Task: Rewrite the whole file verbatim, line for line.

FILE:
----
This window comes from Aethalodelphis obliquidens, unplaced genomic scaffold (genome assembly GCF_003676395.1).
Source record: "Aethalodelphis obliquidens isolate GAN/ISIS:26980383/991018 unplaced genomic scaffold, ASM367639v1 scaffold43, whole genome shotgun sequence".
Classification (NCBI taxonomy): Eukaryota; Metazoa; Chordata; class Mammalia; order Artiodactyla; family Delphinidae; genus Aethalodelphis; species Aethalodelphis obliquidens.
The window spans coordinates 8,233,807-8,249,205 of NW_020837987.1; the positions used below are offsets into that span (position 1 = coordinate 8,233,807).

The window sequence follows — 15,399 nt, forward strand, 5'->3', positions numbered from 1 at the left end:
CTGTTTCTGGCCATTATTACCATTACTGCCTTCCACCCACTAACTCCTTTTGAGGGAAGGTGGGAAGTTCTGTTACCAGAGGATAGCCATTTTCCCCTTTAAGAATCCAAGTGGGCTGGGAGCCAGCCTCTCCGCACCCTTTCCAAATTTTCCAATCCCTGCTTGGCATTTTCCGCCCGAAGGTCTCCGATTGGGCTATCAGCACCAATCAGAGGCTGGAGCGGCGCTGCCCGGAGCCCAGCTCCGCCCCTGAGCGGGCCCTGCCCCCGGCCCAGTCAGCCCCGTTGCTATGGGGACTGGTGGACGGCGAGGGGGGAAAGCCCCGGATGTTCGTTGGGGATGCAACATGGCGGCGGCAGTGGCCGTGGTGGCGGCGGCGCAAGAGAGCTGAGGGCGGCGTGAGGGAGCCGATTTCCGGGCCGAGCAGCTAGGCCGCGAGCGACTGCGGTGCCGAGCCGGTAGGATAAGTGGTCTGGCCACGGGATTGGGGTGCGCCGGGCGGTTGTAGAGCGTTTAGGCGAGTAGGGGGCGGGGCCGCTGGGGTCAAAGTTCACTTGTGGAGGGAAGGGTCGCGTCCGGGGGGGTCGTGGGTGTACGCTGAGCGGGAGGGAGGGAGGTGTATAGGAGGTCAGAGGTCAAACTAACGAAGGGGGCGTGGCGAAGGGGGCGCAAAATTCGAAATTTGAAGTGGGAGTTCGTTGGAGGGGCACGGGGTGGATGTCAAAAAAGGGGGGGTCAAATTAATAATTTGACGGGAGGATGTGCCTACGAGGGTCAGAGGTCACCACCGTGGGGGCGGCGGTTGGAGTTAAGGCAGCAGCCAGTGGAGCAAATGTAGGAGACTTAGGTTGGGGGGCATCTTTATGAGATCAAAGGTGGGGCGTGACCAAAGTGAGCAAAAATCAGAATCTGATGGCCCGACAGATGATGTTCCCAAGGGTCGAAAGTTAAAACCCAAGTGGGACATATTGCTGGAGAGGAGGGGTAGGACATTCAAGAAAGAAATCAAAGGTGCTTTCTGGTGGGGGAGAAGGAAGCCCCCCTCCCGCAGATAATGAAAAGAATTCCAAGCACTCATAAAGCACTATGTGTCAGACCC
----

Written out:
This window comes from Aethalodelphis obliquidens, unplaced genomic scaffold (genome assembly GCF_003676395.1).
Source record: "Aethalodelphis obliquidens isolate GAN/ISIS:26980383/991018 unplaced genomic scaffold, ASM367639v1 scaffold43, whole genome shotgun sequence".
Classification (NCBI taxonomy): Eukaryota; Metazoa; Chordata; class Mammalia; order Artiodactyla; family Delphinidae; genus Aethalodelphis; species Aethalodelphis obliquidens.
The window spans coordinates 8,233,807-8,249,205 of NW_020837987.1; the positions used below are offsets into that span (position 1 = coordinate 8,233,807).

The window sequence follows — 15,399 nt, forward strand, 5'->3', positions numbered from 1 at the left end:
CTGTTTCTGGCCATTATTACCATTACTGCCTTCCACCCACTAACTCCTTTTGAGGGAAGGTGGGAAGTTCTGTTACCAGAGGATAGCCATTTTCCCCTTTAAGAATCCAAGTGGGCTGGGAGCCAGCCTCTCCGCACCCTTTCCAAATTTTCCAATCCCTGCTTGGCATTTTCCGCCCGAAGGTCTCCGATTGGGCTATCAGCACCAATCAGAGGCTGGAGCGGCGCTGCCCGGAGCCCAGCTCCGCCCCTGAGCGGGCCCTGCCCCCGGCCCAGTCAGCCCCGTTGCTATGGGGACTGGTGGACGGCGAGGGGGGAAAGCCCCGGATGTTCGTTGGGGATGCAACATGGCGGCGGCAGTGGCCGTGGTGGCGGCGGCGCAAGAGAGCTGAGGGCGGCGTGAGGGAGCCGATTTCCGGGCCGAGCAGCTAGGCCGCGAGCGACTGCGGTGCCGAGCCGGTAGGATAAGTGGTCTGGCCACGGGATTGGGGTGCGCCGGGCGGTTGTAGAGCGTTTAGGCGAGTAGGGGGCGGGGCCGCTGGGGTCAAAGTTCACTTGTGGAGGGAAGGGTCGCGTCCGGGGGGGTCGTGGGTGTACGCTGAGCGGGAGGGAGGGAGGTGTATAGGAGGTCAGAGGTCAAACTAACGAAGGGGGCGTGGCGAAGGGGGCGCAAAATTCGAAATTTGAAGTGGGAGTTCGTTGGAGGGGCACGGGGTGGATGTCAAAAAAGGGGGGGTCAAATTAATAATTTGACGGGAGGATGTGCCTACGAGGGTCAGAGGTCACCACCGTGGGGGCGGCGGTTGGAGTTAAGGCAGCAGCCAGTGGAGCAAATGTAGGAGACTTAGGTTGGGGGGCATCTTTATGAGATCAAAGGTGGGGCGTGACCAAAGTGAGCAAAAATCAGAATCTGATGGCCCGACAGATGATGTTCCCAAGGGTCGAAAGTTAAAACCCAAGTGGGACATATTGCTGGAGAGGAGGGGTAGGACATTCAAGAAAGAAATCAAAGGTGCTTTCTGGTGGGGGAGAAGGAAGCCCCCCTCCCGCAGATAATGAAAAGAATTCCAAGCACTCATAAAGCACTATGTGTCAGACCC